The Ask

So, Dear Microsoft, please tighten up the terminology as quickly as you can. Next we need to know how to convert each of the old, legacy types of “groups” to an Office 365 Group – without resorting to Powershell. Ideally, we should just be able to click a button on any of the old things to make it a new thing, which would take us through a process (if we need one) to get it done.

Even better, when I try to create that Executive Team Office 365 Group, walk me – as a user – through fixing the issue. In other words, help me solve the problem BEFORE I’ve created the mess, so I don’t need to call a consultant to fix things. (Yes, nose, face, etc., but I think most of us consultants would rather be building valuable functionality than cleaning up messes. If your consultants relish this type of work – beware.)

Make it easy for us to help ourselves. Cut down on those support calls. Stop making your customers hire expensive consultants to clean up messes. Make Office 365 the best it can be.


Post 999! Sadly, I may have just used up my allotment of quote characters for any future posts.

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11 Comments

  1. Can’t argue with a single word of that. MS have ALWAYS seemed to have multiple teams working on different areas of products with no lines of communication between them seemingly. Until they fix that, this kind of thing will keep happening.

    Reply
  2. So true! Very confusing but I assume they will merge some of the “groups” and provide us a clearer picture.
    About the partner opportunities, I’ve just read about tyGraph for Groups which should be able to put a governance control on Groups. Signep up to test it

    Reply
  3. Long comment, sorry. I have been working on this problem for the past 5 years and hardly know how to begin my response here – but I’m happy to see that you guys share my view on the current situation. I’ll try to explain a bit how we see the problem and what we in Microsoft are trying to do to address it.

    The problem started way back when someone figured out that you could re-use the members property of a distribution list to provide access to resources. Here’s the real dilemma:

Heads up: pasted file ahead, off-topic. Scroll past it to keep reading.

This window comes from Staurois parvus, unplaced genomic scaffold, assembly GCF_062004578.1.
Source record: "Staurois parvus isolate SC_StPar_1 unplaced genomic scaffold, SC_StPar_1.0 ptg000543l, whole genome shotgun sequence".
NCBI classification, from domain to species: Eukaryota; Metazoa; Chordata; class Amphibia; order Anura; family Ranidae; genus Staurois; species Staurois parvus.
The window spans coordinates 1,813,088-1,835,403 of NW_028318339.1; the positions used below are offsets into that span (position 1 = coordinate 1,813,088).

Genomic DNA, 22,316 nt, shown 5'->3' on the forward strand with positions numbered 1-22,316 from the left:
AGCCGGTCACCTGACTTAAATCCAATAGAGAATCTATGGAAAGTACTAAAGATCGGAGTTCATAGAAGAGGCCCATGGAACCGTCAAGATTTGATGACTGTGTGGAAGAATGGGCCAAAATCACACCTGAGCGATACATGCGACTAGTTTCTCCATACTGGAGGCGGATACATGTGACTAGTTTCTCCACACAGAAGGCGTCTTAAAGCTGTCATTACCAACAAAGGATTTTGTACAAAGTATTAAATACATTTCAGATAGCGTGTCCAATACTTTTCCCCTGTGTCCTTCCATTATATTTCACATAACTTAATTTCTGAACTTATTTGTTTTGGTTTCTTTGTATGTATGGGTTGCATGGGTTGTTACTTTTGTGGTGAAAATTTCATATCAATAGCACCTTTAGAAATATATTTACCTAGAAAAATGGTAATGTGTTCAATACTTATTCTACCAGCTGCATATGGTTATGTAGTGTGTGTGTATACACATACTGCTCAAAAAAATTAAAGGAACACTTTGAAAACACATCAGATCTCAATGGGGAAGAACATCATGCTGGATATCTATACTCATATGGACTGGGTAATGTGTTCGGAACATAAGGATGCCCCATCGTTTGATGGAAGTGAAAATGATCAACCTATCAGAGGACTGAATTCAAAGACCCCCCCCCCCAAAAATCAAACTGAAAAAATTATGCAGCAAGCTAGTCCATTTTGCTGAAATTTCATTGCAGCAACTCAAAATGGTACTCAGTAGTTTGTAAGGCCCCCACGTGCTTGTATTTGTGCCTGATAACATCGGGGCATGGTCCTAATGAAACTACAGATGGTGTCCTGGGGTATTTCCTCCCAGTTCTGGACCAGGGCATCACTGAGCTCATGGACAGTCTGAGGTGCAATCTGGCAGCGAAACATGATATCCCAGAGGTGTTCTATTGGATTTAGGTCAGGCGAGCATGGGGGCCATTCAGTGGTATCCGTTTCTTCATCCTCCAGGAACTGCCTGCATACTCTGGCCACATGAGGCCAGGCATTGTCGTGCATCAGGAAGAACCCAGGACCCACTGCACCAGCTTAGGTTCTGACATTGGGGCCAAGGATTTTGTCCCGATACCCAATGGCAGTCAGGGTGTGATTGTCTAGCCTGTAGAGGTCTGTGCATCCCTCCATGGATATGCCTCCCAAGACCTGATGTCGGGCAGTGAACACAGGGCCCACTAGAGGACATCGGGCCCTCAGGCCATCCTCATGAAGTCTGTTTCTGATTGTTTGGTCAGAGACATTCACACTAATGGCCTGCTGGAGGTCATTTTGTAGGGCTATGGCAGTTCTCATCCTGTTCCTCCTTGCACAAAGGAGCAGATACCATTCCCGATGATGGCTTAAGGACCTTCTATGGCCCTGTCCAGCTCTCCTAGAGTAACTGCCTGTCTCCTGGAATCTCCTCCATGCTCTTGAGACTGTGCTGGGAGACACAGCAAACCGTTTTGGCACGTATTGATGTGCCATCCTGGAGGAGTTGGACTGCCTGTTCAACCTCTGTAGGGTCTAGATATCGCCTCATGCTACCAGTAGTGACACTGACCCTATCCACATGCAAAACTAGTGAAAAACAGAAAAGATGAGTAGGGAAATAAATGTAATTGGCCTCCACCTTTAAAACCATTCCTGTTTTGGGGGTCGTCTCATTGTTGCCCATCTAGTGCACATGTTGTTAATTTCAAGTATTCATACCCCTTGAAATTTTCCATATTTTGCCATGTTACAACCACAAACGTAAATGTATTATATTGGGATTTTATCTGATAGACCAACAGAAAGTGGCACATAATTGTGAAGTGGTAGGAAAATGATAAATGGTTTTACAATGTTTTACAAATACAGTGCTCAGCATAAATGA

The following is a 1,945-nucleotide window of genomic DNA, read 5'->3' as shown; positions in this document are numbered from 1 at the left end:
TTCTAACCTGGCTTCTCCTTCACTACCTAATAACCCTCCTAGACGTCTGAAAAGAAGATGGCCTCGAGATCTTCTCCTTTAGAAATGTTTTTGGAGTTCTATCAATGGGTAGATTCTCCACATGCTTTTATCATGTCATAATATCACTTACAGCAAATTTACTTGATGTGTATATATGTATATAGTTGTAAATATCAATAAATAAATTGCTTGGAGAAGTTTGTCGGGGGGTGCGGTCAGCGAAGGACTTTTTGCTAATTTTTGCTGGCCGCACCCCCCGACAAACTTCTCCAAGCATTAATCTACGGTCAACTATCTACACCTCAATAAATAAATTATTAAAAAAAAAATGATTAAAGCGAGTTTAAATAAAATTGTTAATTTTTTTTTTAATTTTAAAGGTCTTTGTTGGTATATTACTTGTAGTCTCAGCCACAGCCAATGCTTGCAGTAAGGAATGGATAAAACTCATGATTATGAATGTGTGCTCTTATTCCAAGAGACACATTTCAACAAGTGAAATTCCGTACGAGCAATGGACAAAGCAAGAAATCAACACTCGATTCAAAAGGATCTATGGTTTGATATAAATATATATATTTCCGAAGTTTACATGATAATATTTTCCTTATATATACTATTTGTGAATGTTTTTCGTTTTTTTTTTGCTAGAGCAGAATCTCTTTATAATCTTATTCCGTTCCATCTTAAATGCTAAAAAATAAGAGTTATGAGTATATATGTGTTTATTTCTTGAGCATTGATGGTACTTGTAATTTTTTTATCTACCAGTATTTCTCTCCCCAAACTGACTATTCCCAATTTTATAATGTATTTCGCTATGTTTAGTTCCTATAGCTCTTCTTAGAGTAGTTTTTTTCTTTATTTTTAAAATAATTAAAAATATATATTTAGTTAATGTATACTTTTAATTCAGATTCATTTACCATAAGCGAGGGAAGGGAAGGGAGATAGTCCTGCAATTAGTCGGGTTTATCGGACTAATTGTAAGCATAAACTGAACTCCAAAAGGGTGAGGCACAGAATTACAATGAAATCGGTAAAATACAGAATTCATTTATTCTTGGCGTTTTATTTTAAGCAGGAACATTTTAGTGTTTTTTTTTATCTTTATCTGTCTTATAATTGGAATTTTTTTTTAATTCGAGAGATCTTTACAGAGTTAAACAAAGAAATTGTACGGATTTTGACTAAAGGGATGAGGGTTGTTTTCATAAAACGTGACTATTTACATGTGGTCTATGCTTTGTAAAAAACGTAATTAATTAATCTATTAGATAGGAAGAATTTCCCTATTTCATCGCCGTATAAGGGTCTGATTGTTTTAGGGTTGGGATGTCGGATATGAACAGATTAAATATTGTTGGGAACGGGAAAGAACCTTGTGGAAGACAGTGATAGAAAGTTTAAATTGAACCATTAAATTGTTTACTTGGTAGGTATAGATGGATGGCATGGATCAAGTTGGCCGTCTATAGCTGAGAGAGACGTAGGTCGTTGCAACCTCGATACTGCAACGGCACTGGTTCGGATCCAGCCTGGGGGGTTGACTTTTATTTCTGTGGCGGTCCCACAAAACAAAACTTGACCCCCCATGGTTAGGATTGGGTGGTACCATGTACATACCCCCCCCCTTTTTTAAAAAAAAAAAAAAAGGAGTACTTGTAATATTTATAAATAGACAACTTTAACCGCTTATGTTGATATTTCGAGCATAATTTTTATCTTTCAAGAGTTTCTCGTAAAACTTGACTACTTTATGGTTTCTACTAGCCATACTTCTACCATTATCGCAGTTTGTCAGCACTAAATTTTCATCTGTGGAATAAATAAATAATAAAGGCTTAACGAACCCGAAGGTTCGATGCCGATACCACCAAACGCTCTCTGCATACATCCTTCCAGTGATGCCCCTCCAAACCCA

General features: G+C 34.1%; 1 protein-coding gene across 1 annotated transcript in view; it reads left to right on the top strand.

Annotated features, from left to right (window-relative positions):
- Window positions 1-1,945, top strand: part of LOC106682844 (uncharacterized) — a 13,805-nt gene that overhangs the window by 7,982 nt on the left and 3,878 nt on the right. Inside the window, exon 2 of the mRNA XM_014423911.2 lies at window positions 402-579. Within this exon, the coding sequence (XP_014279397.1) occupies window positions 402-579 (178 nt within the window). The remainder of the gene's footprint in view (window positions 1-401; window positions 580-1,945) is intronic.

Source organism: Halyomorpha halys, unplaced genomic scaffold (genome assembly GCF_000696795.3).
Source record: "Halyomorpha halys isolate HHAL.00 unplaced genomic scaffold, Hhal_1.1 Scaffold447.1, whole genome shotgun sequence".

When a developer creates a features where any aspect of its functionality to manage as scale without using a groups construct of some sort, they can either chose to re-use an existing construct or create a new one. This happens everywhere where people build applications to manage users, everyone wants to group users to have a scalable experience. (This is also true for other object types, but let’s keep this simple for now).
    The core engineering issue is that 1) as an owner of a group type you want to expose the group’s members list so that your features can use it, 2) your groups will be used more and better if you build a (expensive) rich groups management system with many intricate features (think about how many settings a Distribution Groups supports), and 3) apparently it is beneficial for you that many users use you groups. This is especially true for groups that are a little more than just “an identifiable list of members” but also support some additional implicit functionality, like a DL that also support the function “Can send email to it”.
    The problem is this: If developer has invested heavily in a rich groups management system AND has decorated his groups concept with many implicit functions then it is not easy to re-use the members list of that group concept in other features, since a group created in the rich context of the “founding feature” will likely carry with it functionality that may be essential for the founding feature but useless or even unwanted for the new feature you’re building (think about the situation where al your security groups where mail enabled – you probably don’t want that).
    If you, as a developer, cannot persuade the founding team to make their groups model configurable so you can switch off feature you do not want then you will quickly decide to implement your own group concept, totally tailored to your own needs and with the groups management features you want.
    This has happened many time, not only within Microsoft (though admittedly Microsoft’s groups features have highest aggregate member count in the world), this seems to be a very common engineering practice. The result is that we’re living in a world where there are many group concepts and it not always easy to determine what features they support or enable (tracking which user has access to what based on group membership is a notoriously highly-wanted-and-extremely-expensive feature). And there aren’t many drivers on the individual feature team level that would encourage them to create a joint approach.